Here it goes: Since Brando's Badfinger Pages has been on the net I've gotten a half dozen or so emails regarding the identity of the font used on the Straight Up album and CD. Mark Perkins, the gentleman who did the artwork for Dan Matovina's book: "Without You: The Tragic Story of Badfinger" had also tried to find the font but wasn't able to locate it. Perkins then re-created the font for the publication. I've done a few searches at websites that have free fonts for download and purchased several font discs to find the mysterious font. I found fonts that were close, "Downwind" and "Leary", but were not exact matches. As recently as November of 2001 I received an inquirey from an online company in England dealing in fonts and typefaces concerning the fonts identity.

About a month ago, Rick Kellogg (of the Badfinger Webring) contacted me with great news. He has a friend named Greg Walters who discovered an image of a sample of the font. It is pictured below:

Zorba - Time Machine

The font was correct and better than that it had a name on it, "Zorba." Perhaps this was it! The hint we finally needed to crack this case. I did a search on the internet for "Zorba" and found almost 70,000 hits. Undaunted, I began my search....after checking about 30 - 40 sites I became daunted and gave up. Then I tried a search for "Time Machine" and it also turned out to be fruitless. Next, I began to search various free font websites again this time looking specifically for a font named "Zorba" and "Time Machine." Unfortunately, the "Zorba" font I kept finding was a Greek looking type font (that makes sense) that was not the same as the one used on Straight Up. "Time Machine" once again yielded no results. Then, Rick sent a second email containing another sample of the font: It is pictured below:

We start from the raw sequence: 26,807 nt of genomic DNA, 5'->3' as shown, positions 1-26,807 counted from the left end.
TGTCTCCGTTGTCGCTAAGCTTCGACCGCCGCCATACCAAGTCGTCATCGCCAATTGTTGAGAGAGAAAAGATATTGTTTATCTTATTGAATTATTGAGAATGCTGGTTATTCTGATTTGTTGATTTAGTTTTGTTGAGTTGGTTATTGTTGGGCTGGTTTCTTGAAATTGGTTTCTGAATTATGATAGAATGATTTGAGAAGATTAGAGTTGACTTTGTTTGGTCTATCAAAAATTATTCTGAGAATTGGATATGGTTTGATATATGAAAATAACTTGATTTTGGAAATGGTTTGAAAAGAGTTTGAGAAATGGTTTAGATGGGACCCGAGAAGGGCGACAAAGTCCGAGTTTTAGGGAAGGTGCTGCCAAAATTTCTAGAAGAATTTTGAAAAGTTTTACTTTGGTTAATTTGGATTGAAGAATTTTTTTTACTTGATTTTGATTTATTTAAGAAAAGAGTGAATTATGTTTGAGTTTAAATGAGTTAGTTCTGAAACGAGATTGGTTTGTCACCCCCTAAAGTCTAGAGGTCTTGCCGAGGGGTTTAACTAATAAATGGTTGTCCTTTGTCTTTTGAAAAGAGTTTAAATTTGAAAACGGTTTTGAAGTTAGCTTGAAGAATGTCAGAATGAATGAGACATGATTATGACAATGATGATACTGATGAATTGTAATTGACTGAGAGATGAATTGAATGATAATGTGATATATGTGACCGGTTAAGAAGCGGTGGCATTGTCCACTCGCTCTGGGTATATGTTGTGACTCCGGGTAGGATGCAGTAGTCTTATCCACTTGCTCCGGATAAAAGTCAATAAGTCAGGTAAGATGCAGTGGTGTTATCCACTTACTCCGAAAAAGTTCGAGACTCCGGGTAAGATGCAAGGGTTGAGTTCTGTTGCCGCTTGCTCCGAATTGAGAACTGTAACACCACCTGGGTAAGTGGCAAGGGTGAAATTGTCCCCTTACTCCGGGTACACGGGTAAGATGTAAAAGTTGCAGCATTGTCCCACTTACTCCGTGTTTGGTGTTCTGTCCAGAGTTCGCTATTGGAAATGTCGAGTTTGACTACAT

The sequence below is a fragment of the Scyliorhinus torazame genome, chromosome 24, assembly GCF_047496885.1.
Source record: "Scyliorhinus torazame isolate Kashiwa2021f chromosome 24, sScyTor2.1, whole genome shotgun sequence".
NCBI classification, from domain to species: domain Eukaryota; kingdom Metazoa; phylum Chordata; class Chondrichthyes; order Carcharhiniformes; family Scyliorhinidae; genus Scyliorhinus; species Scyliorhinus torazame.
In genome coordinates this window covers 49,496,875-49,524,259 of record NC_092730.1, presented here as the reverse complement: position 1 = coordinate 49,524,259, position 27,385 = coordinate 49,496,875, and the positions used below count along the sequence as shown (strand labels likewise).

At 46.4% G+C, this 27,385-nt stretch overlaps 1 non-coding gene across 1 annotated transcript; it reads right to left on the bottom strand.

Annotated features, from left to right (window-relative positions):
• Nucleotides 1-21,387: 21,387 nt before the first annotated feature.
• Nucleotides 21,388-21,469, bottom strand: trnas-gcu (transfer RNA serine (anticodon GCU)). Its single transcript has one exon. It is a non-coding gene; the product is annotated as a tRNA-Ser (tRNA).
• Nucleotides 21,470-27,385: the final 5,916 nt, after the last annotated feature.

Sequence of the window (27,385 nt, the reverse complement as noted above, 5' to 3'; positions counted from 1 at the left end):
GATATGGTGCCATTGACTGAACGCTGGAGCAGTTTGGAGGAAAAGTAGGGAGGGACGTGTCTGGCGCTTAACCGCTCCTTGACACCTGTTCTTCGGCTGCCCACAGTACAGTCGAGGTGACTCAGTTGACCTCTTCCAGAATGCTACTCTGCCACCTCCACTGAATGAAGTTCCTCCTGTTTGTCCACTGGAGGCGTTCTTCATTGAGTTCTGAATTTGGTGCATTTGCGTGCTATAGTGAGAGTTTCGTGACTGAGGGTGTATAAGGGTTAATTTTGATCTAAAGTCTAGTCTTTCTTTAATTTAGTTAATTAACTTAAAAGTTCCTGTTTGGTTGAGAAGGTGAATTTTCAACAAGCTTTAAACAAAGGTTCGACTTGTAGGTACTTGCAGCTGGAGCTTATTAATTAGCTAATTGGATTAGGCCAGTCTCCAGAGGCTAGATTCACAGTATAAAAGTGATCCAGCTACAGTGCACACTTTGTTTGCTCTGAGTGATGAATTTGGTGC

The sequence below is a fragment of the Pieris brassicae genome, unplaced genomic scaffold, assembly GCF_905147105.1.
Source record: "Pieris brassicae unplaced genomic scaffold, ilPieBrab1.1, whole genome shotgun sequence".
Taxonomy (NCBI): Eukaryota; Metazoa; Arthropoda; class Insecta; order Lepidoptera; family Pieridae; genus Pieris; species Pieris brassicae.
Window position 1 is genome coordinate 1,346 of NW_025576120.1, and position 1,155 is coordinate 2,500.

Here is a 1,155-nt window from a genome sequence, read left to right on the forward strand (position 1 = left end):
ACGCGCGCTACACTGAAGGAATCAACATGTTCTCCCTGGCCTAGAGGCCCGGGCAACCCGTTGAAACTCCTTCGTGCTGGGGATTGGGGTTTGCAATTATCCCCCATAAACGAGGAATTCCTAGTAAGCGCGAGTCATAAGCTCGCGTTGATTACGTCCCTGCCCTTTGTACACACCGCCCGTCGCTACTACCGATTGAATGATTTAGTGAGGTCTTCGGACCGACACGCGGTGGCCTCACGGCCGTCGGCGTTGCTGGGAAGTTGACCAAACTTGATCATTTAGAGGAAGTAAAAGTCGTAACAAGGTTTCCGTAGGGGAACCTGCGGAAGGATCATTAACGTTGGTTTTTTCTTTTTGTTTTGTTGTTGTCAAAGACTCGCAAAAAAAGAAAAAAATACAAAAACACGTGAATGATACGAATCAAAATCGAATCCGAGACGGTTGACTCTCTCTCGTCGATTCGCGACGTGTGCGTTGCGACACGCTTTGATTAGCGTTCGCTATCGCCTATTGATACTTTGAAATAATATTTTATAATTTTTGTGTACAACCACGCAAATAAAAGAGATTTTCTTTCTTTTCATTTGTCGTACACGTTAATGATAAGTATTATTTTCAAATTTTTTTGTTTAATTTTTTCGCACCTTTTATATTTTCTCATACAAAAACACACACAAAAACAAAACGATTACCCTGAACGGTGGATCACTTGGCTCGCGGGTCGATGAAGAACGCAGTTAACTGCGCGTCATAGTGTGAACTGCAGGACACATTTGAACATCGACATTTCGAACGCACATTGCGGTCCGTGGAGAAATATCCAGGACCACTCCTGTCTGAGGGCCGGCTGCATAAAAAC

Zorba -  Half Solid Top

This image turned out to be the case-breaker. I tried a search for "Zorba Half Solid" and found zero results. I then tried "Zorba Solid" on a search and found three results. And Eureka!!! on the first listing there it was! A book produced by Dover Publications titled 24-Bold Script Display Fonts that featured a CD Rom. The clincher was that on the cover of the book the font is clearly visible. If you look at the book cover you can see that it is shown on the fifth line of the booklet cover. Click on the book cover to view a larger version of the cover.

Link to larger image of Dover Publication

Thus, "Zorba - Solid" appears to be the correct name of the font used for Badfinger's Straight Up album. The book containing the font can purchased from Dover Publications, just click on this link to be taken to a webpage for Dover Publications: 24 Bold Script Display Fonts Book / CD Rom. featuring the "Zorba Solid" used on Badfinger's Straight Up album in 1971.

Thus this 30 year-old mystery regarding the font used for the Straight Up album is solved. Was it actually called "Zorba Solid" in 1971 when it was used for the album? I don't know. Where did Apple actually find the font to use for Badfinger's third album? I don't know. As I mentioned at the very beginning, there is more to this story. Rick Kellogg will put his portion of the puzzle on the net sometime in the near future. Perhaps he will be able to address some of these issues. In the meantime (to take a phrase from Gibbins) relax and know that the at-least-90 year old font still does exist and can be obtained to use for your font / typeface pleasure.

Once again, thanks to Greg Walters and Rick Kellogg for all their efforts in solving this mystery! Next up, that No Dice font!